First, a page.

Thursday, Jul 18, 2002
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By Our Special Correspondent
Releasing a list of 1,593 defaulters, who owed Rs 1 crore and above to banks and financial institutions based on figures compiled and published by the Reserve Bank, at a press conference here today, N. Sampath, president, TNBEF; and C.H. Venkatachalam, general secretary, AIBEA, said bank employees would launch a public campaign, starting with a human chain in the city on July 19, to exert pressure on the Union Government to give up its plan for privatisation of public sector banks and setting up asset reconstruction companies (ARCs) to take over bad debts of banks at a discount.
Alleging that a substantial portion of overdues to banks was ``wilful default'' where the borrowers, mostly from the manufacturing sector, had siphoned off funds or otherwise had substantial assets, Mr Sampath said the ARCs would enable the same defaulters to buy the securitised bad debts at a discount and thus get rewarded for their malfeasance.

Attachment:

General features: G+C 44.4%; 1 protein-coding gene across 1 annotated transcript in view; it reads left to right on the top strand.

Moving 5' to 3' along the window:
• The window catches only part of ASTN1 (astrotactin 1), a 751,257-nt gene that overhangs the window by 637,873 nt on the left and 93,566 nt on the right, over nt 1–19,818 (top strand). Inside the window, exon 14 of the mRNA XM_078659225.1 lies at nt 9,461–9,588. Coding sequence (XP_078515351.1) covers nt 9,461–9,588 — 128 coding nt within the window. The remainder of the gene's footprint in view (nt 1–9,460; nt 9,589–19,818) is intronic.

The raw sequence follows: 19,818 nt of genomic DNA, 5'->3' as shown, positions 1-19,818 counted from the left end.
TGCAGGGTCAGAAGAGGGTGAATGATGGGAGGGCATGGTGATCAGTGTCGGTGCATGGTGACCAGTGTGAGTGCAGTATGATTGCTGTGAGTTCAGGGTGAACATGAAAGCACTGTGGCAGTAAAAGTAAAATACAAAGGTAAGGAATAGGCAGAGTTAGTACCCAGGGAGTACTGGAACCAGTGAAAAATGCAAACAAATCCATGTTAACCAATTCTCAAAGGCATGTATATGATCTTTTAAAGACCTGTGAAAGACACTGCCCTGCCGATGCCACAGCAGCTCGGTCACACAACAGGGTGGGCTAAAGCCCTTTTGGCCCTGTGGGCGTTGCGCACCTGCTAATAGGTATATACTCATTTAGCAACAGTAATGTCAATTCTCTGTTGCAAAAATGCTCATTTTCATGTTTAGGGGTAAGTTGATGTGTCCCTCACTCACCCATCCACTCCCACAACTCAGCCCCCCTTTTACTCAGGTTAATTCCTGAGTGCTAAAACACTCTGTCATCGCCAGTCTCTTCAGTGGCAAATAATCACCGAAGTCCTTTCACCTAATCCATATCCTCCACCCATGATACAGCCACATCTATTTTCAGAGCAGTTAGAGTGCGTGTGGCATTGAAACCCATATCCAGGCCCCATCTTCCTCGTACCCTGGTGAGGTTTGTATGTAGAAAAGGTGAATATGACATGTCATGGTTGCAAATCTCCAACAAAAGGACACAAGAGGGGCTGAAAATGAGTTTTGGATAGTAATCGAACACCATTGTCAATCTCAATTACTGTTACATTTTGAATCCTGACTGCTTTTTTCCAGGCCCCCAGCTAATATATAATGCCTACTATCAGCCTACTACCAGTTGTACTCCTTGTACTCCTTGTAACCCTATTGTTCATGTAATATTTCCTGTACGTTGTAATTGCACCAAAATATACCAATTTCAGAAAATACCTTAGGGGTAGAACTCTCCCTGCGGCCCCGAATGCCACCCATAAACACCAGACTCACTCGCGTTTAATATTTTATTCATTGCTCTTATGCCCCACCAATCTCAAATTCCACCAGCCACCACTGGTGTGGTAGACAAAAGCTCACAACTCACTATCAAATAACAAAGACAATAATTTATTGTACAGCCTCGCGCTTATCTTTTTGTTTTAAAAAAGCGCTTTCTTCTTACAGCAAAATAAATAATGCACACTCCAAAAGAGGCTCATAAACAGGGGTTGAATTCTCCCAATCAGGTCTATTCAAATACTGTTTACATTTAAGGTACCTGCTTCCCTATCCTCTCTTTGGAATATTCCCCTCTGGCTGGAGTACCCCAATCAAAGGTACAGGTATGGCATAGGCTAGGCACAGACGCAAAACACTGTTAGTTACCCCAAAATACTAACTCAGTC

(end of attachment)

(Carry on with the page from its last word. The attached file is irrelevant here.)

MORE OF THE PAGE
``Even though the capital will be subscribed to by the public sector, the ARC will be in the private sector and outside the ambit of the Chief Vigilance Commissioner and the Central Bureau of Investigation'', he said.
The bank union leaders demanded that criminal action be taken against wilful defaulters, and not action by way of mere civil suits. He cited figures to show that the Debt Recovery Tribunals (DRTs) had failed to deal with mounting wilful default.
Welcoming the ``improved definition'' of wilful default notified by the RBI recently, Mr Venkatachalam conceded, in reply to a question, that at least a portion of defaults was due to weakening of the indigenous industry sector and the national economy as a result of economic reforms and globalisation and to that extent might not qualify to be described as wilful. He agreed that some public sector undertakings too had defaulted or State government guarantees provided to them could not be honoured.
The bank employees' demands included an increase in the interest rate on small savings and deposits and withdrawal of the permission for foreign direct investment (FDI) in banks up to 49 per cent of the equity capital. The AIBEA, in association with other unions in the banking and financial sector, would in the next few months launch a nationwide campaign, including collection of three million signatures in Tamil Nadu (and three crore signatures all over India). It would culminate in a march to Parliament on November 27, Mr Venkatachalam said.
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